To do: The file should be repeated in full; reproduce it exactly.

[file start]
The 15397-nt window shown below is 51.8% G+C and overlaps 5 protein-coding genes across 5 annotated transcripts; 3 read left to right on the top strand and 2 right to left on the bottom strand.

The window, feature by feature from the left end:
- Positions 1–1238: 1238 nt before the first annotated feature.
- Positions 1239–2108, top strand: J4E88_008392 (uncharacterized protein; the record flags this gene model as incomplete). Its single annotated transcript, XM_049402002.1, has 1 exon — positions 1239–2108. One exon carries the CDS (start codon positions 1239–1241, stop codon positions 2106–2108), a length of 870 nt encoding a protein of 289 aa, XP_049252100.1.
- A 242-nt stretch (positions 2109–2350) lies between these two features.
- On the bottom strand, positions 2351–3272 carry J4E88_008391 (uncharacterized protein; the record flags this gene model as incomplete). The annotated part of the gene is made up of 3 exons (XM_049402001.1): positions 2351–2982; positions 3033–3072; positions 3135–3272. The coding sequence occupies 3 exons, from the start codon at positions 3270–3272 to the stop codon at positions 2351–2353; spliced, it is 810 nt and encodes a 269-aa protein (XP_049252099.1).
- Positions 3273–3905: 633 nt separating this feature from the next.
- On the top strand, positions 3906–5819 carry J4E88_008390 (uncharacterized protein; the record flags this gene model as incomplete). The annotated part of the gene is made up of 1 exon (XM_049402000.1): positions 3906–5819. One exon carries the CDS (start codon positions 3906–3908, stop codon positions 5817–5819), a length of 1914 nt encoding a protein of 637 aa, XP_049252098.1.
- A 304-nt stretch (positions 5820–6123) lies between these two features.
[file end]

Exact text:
The 15397-nt window shown below is 51.8% G+C and overlaps 5 protein-coding genes across 5 annotated transcripts; 3 read left to right on the top strand and 2 right to left on the bottom strand.

The window, feature by feature from the left end:
- Positions 1–1238: 1238 nt before the first annotated feature.
- Positions 1239–2108, top strand: J4E88_008392 (uncharacterized protein; the record flags this gene model as incomplete). Its single annotated transcript, XM_049402002.1, has 1 exon — positions 1239–2108. One exon carries the CDS (start codon positions 1239–1241, stop codon positions 2106–2108), a length of 870 nt encoding a protein of 289 aa, XP_049252100.1.
- A 242-nt stretch (positions 2109–2350) lies between these two features.
- On the bottom strand, positions 2351–3272 carry J4E88_008391 (uncharacterized protein; the record flags this gene model as incomplete). The annotated part of the gene is made up of 3 exons (XM_049402001.1): positions 2351–2982; positions 3033–3072; positions 3135–3272. The coding sequence occupies 3 exons, from the start codon at positions 3270–3272 to the stop codon at positions 2351–2353; spliced, it is 810 nt and encodes a 269-aa protein (XP_049252099.1).
- Positions 3273–3905: 633 nt separating this feature from the next.
- On the top strand, positions 3906–5819 carry J4E88_008390 (uncharacterized protein; the record flags this gene model as incomplete). The annotated part of the gene is made up of 1 exon (XM_049402000.1): positions 3906–5819. One exon carries the CDS (start codon positions 3906–3908, stop codon positions 5817–5819), a length of 1914 nt encoding a protein of 637 aa, XP_049252098.1.
- A 304-nt stretch (positions 5820–6123) lies between these two features.